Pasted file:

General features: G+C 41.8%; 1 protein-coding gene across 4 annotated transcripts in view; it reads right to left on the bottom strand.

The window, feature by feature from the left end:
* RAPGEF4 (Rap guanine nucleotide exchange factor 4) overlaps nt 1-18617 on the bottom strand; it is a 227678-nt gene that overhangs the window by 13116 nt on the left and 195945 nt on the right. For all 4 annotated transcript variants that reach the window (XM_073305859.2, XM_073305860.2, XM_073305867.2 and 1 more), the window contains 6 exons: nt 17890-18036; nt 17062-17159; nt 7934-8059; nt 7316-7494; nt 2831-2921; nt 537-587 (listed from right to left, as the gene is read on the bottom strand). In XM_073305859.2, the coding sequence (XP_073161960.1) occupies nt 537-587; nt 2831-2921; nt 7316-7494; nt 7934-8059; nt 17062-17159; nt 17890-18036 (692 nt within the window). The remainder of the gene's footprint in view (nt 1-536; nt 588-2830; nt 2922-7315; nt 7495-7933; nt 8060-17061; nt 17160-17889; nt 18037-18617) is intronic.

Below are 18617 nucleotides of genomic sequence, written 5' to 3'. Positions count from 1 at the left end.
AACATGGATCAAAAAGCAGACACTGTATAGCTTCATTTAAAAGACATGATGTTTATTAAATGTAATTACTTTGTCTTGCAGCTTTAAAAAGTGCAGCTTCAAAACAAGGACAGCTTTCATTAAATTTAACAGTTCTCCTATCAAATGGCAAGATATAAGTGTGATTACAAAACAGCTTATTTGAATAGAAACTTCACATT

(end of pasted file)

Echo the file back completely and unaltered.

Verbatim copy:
General features: G+C 41.8%; 1 protein-coding gene across 4 annotated transcripts in view; it reads right to left on the bottom strand.

The window, feature by feature from the left end:
* RAPGEF4 (Rap guanine nucleotide exchange factor 4) overlaps nt 1-18617 on the bottom strand; it is a 227678-nt gene that overhangs the window by 13116 nt on the left and 195945 nt on the right. For all 4 annotated transcript variants that reach the window (XM_073305859.2, XM_073305860.2, XM_073305867.2 and 1 more), the window contains 6 exons: nt 17890-18036; nt 17062-17159; nt 7934-8059; nt 7316-7494; nt 2831-2921; nt 537-587 (listed from right to left, as the gene is read on the bottom strand). In XM_073305859.2, the coding sequence (XP_073161960.1) occupies nt 537-587; nt 2831-2921; nt 7316-7494; nt 7934-8059; nt 17062-17159; nt 17890-18036 (692 nt within the window). The remainder of the gene's footprint in view (nt 1-536; nt 588-2830; nt 2922-7315; nt 7495-7933; nt 8060-17061; nt 17160-17889; nt 18037-18617) is intronic.

Below are 18617 nucleotides of genomic sequence, written 5' to 3'. Positions count from 1 at the left end.
AACATGGATCAAAAAGCAGACACTGTATAGCTTCATTTAAAAGACATGATGTTTATTAAATGTAATTACTTTGTCTTGCAGCTTTAAAAAGTGCAGCTTCAAAACAAGGACAGCTTTCATTAAATTTAACAGTTCTCCTATCAAATGGCAAGATATAAGTGTGATTACAAAACAGCTTATTTGAATAGAAACTTCACATT